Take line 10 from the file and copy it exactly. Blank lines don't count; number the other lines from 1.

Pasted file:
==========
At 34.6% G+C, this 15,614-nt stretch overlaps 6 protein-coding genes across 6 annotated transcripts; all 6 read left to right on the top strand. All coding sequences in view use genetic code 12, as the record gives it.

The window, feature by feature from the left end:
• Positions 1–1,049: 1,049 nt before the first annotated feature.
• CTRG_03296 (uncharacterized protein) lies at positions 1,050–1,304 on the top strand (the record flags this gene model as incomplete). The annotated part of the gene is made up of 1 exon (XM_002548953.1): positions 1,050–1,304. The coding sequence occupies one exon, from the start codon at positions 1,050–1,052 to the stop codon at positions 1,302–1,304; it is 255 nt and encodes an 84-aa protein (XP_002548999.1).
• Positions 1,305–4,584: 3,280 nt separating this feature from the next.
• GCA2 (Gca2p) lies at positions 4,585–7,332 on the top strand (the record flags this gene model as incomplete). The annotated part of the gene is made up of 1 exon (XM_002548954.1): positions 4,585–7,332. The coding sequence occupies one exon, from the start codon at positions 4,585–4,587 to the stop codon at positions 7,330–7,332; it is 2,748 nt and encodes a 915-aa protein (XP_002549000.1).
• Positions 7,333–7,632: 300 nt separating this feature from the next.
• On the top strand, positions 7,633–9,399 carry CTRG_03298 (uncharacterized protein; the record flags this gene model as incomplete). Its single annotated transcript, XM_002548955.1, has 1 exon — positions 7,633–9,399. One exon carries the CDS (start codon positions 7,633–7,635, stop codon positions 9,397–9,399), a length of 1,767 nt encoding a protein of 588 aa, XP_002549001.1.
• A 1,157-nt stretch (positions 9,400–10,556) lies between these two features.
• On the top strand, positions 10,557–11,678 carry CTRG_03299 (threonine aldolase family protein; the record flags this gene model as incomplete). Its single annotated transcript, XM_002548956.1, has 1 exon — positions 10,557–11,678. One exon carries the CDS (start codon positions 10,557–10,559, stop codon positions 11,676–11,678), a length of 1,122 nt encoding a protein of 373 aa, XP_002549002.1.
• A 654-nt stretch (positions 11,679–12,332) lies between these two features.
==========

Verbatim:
• On the top strand, positions 10,557–11,678 carry CTRG_03299 (threonine aldolase family protein; the record flags this gene model as incomplete). Its single annotated transcript, XM_002548956.1, has 1 exon — positions 10,557–11,678. One exon carries the CDS (start codon positions 10,557–10,559, stop codon positions 11,676–11,678), a length of 1,122 nt encoding a protein of 373 aa, XP_002549002.1.